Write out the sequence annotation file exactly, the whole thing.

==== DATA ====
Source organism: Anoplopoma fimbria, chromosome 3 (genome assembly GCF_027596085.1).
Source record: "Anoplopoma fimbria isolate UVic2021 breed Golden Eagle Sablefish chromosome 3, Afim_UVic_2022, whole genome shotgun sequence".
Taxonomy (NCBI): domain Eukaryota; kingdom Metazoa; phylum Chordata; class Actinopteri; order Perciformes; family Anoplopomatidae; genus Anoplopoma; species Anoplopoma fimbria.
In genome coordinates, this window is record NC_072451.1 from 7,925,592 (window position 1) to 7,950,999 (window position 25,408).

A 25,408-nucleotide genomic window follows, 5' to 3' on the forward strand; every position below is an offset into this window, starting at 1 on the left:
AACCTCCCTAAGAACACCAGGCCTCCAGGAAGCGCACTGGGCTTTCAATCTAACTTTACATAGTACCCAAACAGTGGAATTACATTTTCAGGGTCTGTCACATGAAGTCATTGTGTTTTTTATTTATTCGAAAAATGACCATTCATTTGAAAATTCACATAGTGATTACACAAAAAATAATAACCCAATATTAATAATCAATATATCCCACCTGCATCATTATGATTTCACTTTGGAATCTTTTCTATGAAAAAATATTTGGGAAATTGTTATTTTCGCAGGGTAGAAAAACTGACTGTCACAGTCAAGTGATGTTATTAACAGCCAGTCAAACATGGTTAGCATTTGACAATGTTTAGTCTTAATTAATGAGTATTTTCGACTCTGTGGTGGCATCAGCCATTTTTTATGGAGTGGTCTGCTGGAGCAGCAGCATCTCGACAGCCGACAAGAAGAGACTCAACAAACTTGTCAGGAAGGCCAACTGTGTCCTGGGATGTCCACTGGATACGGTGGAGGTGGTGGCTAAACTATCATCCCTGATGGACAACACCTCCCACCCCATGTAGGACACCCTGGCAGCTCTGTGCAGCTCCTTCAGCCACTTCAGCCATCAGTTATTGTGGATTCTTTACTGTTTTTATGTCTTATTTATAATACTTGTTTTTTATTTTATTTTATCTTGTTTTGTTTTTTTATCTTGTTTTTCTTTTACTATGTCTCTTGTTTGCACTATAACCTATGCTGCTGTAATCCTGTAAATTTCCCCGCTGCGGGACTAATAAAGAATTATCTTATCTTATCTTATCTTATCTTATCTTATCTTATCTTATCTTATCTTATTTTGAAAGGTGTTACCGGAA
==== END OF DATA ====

Source organism: Anoplopoma fimbria, chromosome 3 (genome assembly GCF_027596085.1).
Source record: "Anoplopoma fimbria isolate UVic2021 breed Golden Eagle Sablefish chromosome 3, Afim_UVic_2022, whole genome shotgun sequence".
Taxonomy (NCBI): domain Eukaryota; kingdom Metazoa; phylum Chordata; class Actinopteri; order Perciformes; family Anoplopomatidae; genus Anoplopoma; species Anoplopoma fimbria.
In genome coordinates, this window is record NC_072451.1 from 7,925,592 (window position 1) to 7,950,999 (window position 25,408).

A 25,408-nucleotide genomic window follows, 5' to 3' on the forward strand; every position below is an offset into this window, starting at 1 on the left:
AACCTCCCTAAGAACACCAGGCCTCCAGGAAGCGCACTGGGCTTTCAATCTAACTTTACATAGTACCCAAACAGTGGAATTACATTTTCAGGGTCTGTCACATGAAGTCATTGTGTTTTTTATTTATTCGAAAAATGACCATTCATTTGAAAATTCACATAGTGATTACACAAAAAATAATAACCCAATATTAATAATCAATATATCCCACCTGCATCATTATGATTTCACTTTGGAATCTTTTCTATGAAAAAATATTTGGGAAATTGTTATTTTCGCAGGGTAGAAAAACTGACTGTCACAGTCAAGTGATGTTATTAACAGCCAGTCAAACATGGTTAGCATTTGACAATGTTTAGTCTTAATTAATGAGTATTTTCGACTCTGTGGTGGCATCAGCCATTTTTTATGGAGTGGTCTGCTGGAGCAGCAGCATCTCGACAGCCGACAAGAAGAGACTCAACAAACTTGTCAGGAAGGCCAACTGTGTCCTGGGATGTCCACTGGATACGGTGGAGGTGGTGGCTAAACTATCATCCCTGATGGACAACACCTCCCACCCCATGTAGGACACCCTGGCAGCTCTGTGCAGCTCCTTCAGCCACTTCAGCCATCAGTTATTGTGGATTCTTTACTGTTTTTATGTCTTATTTATAATACTTGTTTTTTATTTTATTTTATCTTGTTTTGTTTTTTTATCTTGTTTTTCTTTTACTATGTCTCTTGTTTGCACTATAACCTATGCTGCTGTAATCCTGTAAATTTCCCCGCTGCGGGACTAATAAAGAATTATCTTATCTTATCTTATCTTATCTTATCTTATCTTATCTTATCTTATCTTATTTTGAAAGGTGTTACCGGAA